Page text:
Friday, December 15, 2017
Gateway to Sikhism

Bhai Hari Singh (b. 1897)

Bhai Hart Singh (1897 - 1921), one of the martyrs of Nankana Sahib, was born in Assu 1954 Bikrami (July-August 1897). The son of Bhai Kanhaiya Singh and Mai Jion Kaur of Chakk No 10, Thothiari in Sheikhupura district, now in Pakistan, he attended the village primary school and trained as a scripture-reader and as a singer of the holy hymns. He was a member of the village choir and recited with gusto ballads of Sikh martyrs.
Hari Singh grew up into a handsome youth who was passionate about life, excelling in rural sports such as wrestling, weightlifting and kabaddi. He enlisted in the army and served for some time in the 27th Punjab (later 3/15 Punjab Regiment) and was discharged at the end of the Great War in 1918. Meanwhile, his friend and mentor, Bhai Nand Singh, had also resigned from the army and returned home. Both received the Amrit - holy nectar, and set up a platform for reciting gurbdmand preaching the Singh Sabha creed.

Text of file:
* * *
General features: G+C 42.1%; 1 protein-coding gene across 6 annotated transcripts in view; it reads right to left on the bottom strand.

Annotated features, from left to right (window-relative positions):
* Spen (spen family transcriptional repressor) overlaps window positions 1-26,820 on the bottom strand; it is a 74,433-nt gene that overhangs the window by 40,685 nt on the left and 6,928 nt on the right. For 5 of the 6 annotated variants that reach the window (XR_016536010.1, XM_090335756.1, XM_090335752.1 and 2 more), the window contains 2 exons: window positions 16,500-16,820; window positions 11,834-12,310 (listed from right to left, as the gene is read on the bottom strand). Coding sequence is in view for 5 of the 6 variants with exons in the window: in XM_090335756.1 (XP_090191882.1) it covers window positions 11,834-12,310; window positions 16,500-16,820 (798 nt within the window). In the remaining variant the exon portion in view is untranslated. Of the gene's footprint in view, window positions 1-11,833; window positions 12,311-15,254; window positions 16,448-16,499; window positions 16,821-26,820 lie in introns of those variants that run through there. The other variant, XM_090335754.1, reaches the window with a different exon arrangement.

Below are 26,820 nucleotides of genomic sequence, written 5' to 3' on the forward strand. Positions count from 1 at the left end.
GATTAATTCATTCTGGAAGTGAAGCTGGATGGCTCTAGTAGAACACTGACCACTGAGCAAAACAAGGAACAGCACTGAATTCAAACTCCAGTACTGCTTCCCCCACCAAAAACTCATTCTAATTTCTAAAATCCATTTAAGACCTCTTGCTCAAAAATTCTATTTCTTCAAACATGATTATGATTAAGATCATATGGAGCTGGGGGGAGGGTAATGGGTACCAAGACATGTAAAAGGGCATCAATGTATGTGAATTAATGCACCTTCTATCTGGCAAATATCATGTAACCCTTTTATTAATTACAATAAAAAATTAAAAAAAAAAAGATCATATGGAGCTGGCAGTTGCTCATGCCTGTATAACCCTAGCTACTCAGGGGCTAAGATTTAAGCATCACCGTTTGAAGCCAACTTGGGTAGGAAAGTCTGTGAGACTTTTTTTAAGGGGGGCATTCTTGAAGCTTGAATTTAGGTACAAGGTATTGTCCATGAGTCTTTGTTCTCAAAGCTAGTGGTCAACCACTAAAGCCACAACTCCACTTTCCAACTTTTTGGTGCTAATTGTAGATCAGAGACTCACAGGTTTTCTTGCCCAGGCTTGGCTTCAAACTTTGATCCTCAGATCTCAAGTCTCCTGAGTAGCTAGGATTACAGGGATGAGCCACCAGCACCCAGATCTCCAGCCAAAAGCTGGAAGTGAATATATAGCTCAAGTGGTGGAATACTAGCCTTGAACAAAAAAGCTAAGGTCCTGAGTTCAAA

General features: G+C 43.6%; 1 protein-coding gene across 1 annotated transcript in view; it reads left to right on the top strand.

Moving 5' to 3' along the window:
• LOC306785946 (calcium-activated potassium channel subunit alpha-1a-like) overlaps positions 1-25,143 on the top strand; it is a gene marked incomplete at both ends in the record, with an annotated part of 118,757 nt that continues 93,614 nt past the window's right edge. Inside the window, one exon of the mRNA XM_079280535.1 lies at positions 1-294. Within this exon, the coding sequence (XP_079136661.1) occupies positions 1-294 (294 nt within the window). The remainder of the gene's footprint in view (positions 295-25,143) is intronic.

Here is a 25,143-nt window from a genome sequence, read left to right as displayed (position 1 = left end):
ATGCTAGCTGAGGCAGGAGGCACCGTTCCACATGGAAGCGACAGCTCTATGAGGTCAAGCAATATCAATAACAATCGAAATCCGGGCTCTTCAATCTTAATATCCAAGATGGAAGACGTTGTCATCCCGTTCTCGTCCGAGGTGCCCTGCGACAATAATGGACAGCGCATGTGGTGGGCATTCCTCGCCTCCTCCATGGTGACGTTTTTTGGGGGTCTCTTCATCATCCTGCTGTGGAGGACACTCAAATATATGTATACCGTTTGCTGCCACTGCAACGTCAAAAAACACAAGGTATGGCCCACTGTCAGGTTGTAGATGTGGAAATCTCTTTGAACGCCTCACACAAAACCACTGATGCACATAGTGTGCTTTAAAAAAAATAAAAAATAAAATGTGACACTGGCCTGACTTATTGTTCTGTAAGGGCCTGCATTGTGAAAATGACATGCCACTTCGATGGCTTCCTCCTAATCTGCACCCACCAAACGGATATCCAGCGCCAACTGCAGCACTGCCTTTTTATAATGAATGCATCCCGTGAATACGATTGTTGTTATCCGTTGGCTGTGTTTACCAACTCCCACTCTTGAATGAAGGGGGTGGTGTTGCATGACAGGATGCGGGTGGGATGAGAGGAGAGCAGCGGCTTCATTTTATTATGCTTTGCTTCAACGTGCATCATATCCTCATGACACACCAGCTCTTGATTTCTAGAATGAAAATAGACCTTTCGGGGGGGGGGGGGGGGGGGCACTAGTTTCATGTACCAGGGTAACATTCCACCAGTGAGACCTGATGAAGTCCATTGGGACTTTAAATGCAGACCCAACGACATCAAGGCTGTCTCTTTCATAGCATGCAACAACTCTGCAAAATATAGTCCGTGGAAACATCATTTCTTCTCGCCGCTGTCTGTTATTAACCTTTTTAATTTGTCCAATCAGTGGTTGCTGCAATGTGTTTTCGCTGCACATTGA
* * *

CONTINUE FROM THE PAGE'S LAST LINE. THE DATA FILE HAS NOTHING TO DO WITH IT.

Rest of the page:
Hari Singh joined the Akali ranks and volunteered his services during the Gurdwara Rakabganj agitation. On receiving the call for the liberation of Gurdwara Janam Asthan at Nankana Sahib, he along with Bhai Nand Singh joined the jatha of Bhai Lachhman Singh of Dharovali and attained martyrdom on 20 February 1921. He was survived by his wife and three sons who were granted a family pension of Rs 175 per annum by the Shiromani Gurdwara Parbandhak Committee.


Reference: Shamsher, Gurbakhsh Singh, Shahidi Jivan. Nankana Sahib, 1938.

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The etymology of the term 'gurdwara' is from the words 'Gur (ਗੁਰ)' (a reference to the Sikh Gurus) and 'Dwara (ਦੁਆਰਾ)' (gateway in Gurmukhi), together meaning 'the gateway through which the Guru could be reached'. Thereafter, all Sikh places of worship came to be known as gurdwaras. brings to you a unique and comprehensive approach to explore and experience the word of God. It has the Sri Guru Granth Sahib Ji, Amrit Kirtan Gutka, Bhai Gurdaas Vaaran, Sri Dasam Granth Sahib and Kabit Bhai Gurdas . You can explore these scriptures page by page, by chapter index or search for a keyword. The Reference section includes Mahankosh, Guru Granth Kosh,and exegesis like Faridkot Teeka, Guru Granth Darpan and lot more.
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